So there I am, sitting at a publisher panel at Dragon Con 2015. I have been away from speculative fiction for the last couple years. I am not up to speed on new authors, new trends, or new novels. But it’s clear to me after 5 minutes that Urban Fantasy has now defined itself as a definitive sub-genre of fantasy literature.
I recall six to eight years ago, commentators of fantasy literature bemoaning the saturation of what was called paranormal romance. The Anita Blake series was branded as paranormal romance (the first of its kind), because publishers didn’t know where to put it. Did it belong in Fantasy? Did it belong in Romance? Mystery? It crossed seemingly disparate genres. But it became popular. I’m reluctant to say that popularity begats “copy-cats”, because I don’t care to challenge the hard work of creators. I respect the level of effort that it takes to create something of that magnitude; regardless of whether it’s for me or not. So let’s just say, people want more of what they already like. And there’s nothing wrong with accommodating that want. But regardless, we had the critics of fantasy literature, 6-8 years ago, declaring the death of paranormal romance.
Whatever happened to paranormal romance? Did it go away? Or did it get re-branded and repackaged with urban fantasy? I don’t know the answer to that. If I care to find out, I’ll look into it further.
The editors at the Dragon Con panel were good at marketing their product. And we’re good at listening. That’s what we came for, to hear what was on the horizon—that, and the free books, don’t forget about that swag.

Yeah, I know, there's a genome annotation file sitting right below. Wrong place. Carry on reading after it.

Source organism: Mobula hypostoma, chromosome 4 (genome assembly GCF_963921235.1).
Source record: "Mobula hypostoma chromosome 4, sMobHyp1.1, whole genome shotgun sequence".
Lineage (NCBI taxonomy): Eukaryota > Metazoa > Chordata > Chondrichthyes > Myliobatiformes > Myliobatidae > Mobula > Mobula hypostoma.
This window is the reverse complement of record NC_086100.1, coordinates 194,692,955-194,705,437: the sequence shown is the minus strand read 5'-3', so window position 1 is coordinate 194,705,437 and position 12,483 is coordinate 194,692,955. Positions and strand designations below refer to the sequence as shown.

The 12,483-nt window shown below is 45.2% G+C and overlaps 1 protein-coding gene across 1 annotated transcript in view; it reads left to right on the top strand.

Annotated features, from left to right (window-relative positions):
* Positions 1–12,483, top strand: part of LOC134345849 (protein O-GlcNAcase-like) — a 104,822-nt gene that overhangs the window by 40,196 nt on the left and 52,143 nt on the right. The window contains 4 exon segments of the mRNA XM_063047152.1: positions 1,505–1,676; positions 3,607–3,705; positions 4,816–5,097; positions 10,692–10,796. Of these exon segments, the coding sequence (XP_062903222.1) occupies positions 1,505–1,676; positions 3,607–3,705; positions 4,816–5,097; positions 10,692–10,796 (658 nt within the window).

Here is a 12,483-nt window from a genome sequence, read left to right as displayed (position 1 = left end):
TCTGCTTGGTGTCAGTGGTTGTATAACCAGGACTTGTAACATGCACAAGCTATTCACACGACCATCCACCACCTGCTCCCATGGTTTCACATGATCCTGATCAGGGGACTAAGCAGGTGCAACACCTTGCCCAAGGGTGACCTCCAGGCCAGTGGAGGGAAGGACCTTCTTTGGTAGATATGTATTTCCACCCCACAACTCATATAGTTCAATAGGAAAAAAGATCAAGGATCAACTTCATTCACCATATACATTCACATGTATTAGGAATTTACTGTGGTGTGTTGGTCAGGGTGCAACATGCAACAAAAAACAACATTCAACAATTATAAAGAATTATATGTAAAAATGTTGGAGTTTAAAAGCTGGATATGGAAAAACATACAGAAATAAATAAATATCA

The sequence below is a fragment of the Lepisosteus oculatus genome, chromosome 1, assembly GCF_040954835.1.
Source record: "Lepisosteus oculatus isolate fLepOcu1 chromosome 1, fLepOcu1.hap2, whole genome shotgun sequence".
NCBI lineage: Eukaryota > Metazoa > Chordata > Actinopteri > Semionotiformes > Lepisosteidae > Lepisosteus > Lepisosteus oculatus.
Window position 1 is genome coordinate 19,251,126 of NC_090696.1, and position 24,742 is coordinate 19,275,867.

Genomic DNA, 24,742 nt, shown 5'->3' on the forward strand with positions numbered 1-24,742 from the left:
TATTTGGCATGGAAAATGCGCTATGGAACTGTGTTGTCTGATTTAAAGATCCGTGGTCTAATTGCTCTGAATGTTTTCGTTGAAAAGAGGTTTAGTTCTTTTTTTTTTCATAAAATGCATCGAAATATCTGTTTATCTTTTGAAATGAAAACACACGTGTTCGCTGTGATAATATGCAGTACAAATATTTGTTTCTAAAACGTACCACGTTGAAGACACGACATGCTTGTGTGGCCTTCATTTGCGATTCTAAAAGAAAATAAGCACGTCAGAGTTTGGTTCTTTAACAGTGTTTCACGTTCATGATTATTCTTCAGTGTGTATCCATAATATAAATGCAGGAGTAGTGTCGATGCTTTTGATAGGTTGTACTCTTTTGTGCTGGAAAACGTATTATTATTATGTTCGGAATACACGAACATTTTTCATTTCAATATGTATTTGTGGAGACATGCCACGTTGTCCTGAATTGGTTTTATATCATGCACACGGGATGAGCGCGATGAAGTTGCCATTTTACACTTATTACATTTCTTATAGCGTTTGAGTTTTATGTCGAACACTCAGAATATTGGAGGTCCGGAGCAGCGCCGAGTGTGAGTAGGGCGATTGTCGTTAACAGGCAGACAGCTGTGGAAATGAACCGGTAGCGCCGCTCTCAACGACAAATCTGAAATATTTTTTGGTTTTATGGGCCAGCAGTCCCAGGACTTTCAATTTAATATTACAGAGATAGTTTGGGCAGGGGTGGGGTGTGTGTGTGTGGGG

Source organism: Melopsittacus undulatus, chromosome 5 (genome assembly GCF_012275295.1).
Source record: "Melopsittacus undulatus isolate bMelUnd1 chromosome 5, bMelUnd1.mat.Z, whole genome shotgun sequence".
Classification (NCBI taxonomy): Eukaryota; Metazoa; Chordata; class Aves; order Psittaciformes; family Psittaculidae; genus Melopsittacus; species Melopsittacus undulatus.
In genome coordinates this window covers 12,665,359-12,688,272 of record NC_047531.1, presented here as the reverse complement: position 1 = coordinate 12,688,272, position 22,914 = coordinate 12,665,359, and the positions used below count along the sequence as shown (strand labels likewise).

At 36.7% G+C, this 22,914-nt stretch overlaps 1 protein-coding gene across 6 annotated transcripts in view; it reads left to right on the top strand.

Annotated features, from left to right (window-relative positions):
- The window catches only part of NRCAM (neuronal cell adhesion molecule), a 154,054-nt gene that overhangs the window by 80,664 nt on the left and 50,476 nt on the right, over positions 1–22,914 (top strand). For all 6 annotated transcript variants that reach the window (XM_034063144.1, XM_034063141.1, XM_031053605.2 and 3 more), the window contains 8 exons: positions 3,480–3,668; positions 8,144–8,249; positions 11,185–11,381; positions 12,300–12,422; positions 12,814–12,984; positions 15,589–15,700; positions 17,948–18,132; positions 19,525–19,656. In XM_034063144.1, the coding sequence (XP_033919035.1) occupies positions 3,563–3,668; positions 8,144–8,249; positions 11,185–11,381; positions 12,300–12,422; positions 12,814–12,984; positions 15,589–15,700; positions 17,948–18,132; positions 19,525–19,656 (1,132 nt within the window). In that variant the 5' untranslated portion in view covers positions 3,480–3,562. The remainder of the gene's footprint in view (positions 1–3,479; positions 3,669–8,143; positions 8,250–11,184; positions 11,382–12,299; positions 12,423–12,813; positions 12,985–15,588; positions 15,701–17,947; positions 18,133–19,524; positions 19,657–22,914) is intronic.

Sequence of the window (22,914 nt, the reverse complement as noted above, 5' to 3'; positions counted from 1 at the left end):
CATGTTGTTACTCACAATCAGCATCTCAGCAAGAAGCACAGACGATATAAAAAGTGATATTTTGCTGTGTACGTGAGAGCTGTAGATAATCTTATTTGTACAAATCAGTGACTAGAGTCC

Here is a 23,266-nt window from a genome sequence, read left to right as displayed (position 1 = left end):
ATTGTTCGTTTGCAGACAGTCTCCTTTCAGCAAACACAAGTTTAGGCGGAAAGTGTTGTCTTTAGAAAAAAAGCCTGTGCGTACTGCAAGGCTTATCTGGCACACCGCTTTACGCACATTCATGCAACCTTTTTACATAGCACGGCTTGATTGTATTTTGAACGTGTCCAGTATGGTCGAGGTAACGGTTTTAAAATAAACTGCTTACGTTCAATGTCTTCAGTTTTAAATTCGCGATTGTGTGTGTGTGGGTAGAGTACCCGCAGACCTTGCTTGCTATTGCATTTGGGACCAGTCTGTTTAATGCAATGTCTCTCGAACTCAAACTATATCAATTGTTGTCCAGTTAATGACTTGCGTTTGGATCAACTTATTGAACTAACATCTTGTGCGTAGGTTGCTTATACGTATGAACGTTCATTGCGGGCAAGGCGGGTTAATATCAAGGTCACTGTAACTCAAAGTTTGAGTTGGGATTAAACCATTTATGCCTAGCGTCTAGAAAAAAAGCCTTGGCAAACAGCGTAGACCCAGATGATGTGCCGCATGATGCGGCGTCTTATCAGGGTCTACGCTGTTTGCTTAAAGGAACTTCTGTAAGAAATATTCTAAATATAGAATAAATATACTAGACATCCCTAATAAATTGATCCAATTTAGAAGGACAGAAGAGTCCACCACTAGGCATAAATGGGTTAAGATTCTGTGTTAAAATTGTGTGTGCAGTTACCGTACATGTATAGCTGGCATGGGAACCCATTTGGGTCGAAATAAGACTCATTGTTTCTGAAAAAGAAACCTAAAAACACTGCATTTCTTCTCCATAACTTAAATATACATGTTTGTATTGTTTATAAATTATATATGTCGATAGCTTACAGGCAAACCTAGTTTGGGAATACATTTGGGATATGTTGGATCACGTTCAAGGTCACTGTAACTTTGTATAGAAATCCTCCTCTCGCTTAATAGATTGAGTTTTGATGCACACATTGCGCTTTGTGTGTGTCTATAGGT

“This next book comes out in March, and it’s about a succubus, and she’s a private detective”, the editor says. I lean over to my wife: “Didn’t Lost Girl do that already?” For that matter, isn’t that kind of like the Anita Blake series? Doesn’t she become a succubus? But I guess technically she’s not a private detective.
“And our next book is about a half-vampire, and he’s a private detective.”
Book after book, where the plug is “X is a Y, and (s)he’s a private detective.”
There’s nothing wrong with that. It’s obviously popular, and it makes money. But does every urban fantasy novel need to feature a private detective? I understand that urban fantasy crosses the streams of two genres, so it makes sense to say: magical-thing plus detective equals urban fantasy. It’s an easy formula.
But after (what felt like) 40 urban fantasy novels with the same easy formula, I can’t help but think there’s an oversaturation. I hate the word “moderation”, but is it time yet to start talking about it?
Do I really need this many private detectives in my life? Can’t the forces of evil be fought by someone with a different career path?
This became apparent to me in another panel. This one was an author’s panel focusing on different elements in the urban fantasy genre—all the authors on the panel, by the way, were awesome; the likes of Chesea Quinn Yarbro, Jim Butcher and Delilah Dawson. Someone in the audience asked a question, which I thought was legitimate. It went something along the lines of: “What would it take to place an urban fantasy in a Tolkien-esque world, with big open fields, forests, mountains, etc.”